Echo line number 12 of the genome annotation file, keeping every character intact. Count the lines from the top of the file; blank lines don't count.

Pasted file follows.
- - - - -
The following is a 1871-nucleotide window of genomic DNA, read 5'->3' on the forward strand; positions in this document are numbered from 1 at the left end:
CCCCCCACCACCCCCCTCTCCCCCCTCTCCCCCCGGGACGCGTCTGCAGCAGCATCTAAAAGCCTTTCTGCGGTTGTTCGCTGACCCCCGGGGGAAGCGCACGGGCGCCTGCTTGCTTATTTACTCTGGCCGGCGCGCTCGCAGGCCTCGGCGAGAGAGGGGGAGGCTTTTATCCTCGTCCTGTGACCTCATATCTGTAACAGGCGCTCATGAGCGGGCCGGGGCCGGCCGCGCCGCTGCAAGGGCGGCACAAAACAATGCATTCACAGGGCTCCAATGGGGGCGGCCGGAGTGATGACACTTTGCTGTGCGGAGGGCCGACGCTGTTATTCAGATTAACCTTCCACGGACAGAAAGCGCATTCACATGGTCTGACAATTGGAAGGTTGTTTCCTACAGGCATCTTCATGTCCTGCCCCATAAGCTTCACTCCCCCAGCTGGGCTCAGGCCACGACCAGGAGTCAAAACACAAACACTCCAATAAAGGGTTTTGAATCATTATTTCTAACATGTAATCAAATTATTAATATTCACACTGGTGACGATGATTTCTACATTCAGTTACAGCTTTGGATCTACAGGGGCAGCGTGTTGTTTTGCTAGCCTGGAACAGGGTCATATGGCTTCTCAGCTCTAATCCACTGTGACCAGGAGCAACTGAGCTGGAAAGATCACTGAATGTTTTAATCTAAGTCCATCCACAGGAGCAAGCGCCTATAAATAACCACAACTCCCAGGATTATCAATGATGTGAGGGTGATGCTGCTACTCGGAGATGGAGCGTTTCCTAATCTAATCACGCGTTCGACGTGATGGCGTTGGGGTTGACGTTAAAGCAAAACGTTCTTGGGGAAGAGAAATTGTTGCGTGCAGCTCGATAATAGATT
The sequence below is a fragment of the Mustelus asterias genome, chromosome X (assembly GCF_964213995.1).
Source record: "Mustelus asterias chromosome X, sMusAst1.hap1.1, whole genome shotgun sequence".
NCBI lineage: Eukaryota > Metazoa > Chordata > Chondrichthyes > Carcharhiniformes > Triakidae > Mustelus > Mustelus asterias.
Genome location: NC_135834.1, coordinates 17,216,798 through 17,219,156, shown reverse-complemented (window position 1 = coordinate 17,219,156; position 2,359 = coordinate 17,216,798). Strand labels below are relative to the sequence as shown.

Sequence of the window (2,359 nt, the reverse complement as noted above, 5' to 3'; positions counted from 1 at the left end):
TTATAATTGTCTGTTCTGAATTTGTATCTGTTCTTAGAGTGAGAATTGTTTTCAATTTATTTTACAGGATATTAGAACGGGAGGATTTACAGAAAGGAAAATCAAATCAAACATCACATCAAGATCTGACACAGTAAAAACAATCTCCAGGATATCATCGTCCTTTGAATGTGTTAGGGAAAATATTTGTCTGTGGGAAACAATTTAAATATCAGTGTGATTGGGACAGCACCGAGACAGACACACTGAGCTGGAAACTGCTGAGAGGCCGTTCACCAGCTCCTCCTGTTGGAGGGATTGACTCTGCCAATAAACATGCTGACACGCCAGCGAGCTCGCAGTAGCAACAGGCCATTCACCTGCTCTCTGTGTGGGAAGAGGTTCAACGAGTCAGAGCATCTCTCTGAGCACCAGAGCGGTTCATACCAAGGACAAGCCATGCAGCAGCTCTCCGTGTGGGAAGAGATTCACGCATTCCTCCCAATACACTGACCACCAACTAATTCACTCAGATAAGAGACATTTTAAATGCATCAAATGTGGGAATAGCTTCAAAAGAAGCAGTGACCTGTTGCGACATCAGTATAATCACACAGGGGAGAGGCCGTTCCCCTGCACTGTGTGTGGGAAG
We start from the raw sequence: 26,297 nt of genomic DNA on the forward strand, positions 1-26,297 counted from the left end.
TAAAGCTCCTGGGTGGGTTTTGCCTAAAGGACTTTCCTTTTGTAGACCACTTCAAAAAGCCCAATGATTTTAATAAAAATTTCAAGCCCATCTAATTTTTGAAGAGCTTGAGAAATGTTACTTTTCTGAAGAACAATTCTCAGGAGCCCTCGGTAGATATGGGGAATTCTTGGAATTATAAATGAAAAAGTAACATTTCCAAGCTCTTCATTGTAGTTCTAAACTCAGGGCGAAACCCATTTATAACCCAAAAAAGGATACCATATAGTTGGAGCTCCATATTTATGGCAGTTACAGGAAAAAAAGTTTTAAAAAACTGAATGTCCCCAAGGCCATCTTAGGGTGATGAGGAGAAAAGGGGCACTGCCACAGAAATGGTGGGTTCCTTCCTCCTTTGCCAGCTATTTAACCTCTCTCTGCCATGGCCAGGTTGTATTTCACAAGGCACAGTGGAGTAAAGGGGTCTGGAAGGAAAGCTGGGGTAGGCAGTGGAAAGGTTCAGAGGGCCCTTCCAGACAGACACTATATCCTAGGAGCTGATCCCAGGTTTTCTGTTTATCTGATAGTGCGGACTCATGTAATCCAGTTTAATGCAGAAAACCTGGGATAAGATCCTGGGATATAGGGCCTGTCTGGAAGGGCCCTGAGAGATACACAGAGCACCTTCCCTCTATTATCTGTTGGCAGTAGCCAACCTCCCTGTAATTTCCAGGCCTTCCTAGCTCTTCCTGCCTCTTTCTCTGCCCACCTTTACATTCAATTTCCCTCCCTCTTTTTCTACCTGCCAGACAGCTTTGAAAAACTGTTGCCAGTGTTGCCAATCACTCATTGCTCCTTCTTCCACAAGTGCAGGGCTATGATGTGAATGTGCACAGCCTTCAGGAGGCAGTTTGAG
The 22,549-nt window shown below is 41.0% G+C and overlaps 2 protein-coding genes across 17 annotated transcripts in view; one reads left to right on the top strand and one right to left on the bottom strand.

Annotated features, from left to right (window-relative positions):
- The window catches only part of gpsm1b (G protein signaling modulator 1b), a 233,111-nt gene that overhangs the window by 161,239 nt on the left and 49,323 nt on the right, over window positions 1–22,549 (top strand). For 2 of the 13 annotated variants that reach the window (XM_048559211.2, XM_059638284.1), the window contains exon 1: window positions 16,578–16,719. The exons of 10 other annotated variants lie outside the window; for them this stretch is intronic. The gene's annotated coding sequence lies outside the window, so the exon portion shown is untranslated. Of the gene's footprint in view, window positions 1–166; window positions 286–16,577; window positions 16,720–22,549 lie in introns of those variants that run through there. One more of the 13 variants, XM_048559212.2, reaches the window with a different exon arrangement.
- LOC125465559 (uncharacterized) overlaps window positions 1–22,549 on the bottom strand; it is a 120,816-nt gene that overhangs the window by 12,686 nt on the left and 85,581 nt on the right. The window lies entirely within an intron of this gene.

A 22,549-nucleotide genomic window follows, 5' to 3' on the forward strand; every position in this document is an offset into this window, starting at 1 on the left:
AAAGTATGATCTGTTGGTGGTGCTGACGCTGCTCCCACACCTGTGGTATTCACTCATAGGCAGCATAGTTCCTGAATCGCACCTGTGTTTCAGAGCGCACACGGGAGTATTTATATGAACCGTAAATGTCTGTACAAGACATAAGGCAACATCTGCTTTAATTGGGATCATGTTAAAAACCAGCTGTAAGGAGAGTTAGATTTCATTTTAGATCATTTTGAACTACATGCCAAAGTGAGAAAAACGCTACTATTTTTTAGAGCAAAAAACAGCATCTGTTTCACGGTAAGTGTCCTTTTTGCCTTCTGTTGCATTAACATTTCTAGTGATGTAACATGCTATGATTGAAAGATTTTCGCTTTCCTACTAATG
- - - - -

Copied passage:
Annotated features, from left to right (window-relative positions):